*** The patient knows and expects that nurses, doctors, food handlers, and others [will] enter and leave 'his' hospital room in accordance with the medical needs of the patient and the hospital routine. On the other hand, a hospital room is clearly not a public hall which anyone in the building is free to use as needed." Brown, 151 Cal. Rptr. at 754.
We note that this is the sole issue presented here; the State did not argue that Pearson consented to Misiaszek's entry into the trauma room. There is no indication in the record that Misiaszek asked Pearson's permission to enter the room or that Pearson invited Misiaszek in. To be valid, consent to search generally must be voluntary, clear, and unequivocal. See Bumper v. North Carolina, 391 U.S. 543, 548-49 (1968) (the burden of proving that consent to search was voluntary "cannot be discharged by showing no more than acquiescence to a claim of lawful authority"); People v. Anthony, 198 Ill. 2d 194, 202-03 (2001) (a defendant's nonverbal consent to search must be "unmistakably clear"). --------
¶ 31 C. Pearson's Hospital Trauma Room
¶ 32 With all of these considerations in mind, we turn to the issue before us: whether, under the specific facts of this case, Pearson had a reasonable expectation of privacy in the hospital trauma room where he was being treated. We begin with the Pitman factors. In applying them, we take note of the cogent analysis in Gill, 2018 IL App (3d) 150594, of privacy interests in a similar hospital room. ¶ 33 The defendant in Gill arrived at a hospital and was put in a single-occupancy room on the seventh floor. The police came to the hospital to investigate, believing that the defendant might have been involved in a suspicious house fire that occurred a few hours earlier. At the request of the police, and without the defendant's consent, a nurse took the defendant's clothing from his hospital room and gave it to the police. Id. ¶¶ 5-8. A police dog sniffed the clothing and alerted, and the defendant was arrested and charged with aggravated arson. He moved unsuccessfully to suppress the seizure of his clothing as the fruit of an unreasonable search. Id. ¶ 15. He was later convicted. Id. ¶ 54. ¶ 34 On appeal, the reviewing court reversed. Applying the Pitman factors, it concluded that the trial court erred in finding that the defendant had no reasonable expectation of privacy in his hospital room:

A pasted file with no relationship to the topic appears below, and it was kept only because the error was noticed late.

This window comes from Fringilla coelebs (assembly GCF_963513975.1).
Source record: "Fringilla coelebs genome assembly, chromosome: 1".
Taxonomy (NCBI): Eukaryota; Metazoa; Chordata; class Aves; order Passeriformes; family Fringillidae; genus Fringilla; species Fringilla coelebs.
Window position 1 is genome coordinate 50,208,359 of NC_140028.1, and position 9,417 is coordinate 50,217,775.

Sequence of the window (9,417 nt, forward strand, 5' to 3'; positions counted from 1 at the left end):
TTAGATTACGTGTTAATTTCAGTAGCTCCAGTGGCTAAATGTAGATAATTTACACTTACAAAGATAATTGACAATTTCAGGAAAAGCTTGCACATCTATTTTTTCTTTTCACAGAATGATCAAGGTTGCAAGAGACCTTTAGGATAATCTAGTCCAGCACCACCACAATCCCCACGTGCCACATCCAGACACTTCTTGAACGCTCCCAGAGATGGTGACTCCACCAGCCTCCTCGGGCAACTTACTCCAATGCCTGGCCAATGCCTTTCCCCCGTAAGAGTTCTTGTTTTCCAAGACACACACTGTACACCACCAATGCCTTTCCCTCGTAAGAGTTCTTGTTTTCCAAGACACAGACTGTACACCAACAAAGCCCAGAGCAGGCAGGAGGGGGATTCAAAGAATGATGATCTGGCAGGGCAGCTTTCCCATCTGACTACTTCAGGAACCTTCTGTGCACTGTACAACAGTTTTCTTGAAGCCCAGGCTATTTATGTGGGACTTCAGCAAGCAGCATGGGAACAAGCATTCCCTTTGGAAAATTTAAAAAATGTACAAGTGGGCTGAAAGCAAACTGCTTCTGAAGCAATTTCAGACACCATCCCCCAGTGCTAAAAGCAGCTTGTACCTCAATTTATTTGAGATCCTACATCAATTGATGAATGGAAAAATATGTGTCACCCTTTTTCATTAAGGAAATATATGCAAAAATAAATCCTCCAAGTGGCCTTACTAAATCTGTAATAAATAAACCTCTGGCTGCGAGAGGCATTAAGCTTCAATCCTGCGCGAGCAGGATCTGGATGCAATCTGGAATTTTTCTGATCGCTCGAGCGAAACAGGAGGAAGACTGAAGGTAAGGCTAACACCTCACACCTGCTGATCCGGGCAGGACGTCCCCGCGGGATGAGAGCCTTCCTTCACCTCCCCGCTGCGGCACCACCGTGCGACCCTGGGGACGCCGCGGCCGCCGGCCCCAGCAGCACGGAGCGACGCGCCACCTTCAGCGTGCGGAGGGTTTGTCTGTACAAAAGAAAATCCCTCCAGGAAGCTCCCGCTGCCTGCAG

"In this case, the factors cut in both directions ***. Defendant, of course, had no ownership interest or possessory interest in the hospital room. It is unclear how long defendant was in the room, with possibilities ranging from 8 hours to 15 minutes. Defendant was in the room legitimately, and likely maintained at least some ability to exclude others from the room. [Citation.] Regarding the subjective expectation of privacy, our supreme court has explained that a 'defendant need not have taken affirmative
steps to proclaim his expectation of privacy. *** A defendant simply must outwardly behave as a typical occupant of the space in which the defendant claims an interest, avoiding anything that might publicly undermine his or her expectation of privacy.' Pitman, 211 Ill. 2d at 522. By this standard, it must be concluded that defendant maintained a subjective expectation of privacy." Id. ¶ 85.¶ 35 In reaching this conclusion, the reviewing court noted that the defendant "was in a single-occupancy hospital room with a door" on the seventh floor of the hospital (id. ¶ 86) and that, while the defendant might not have been able to restrict access to the seventh floor generally,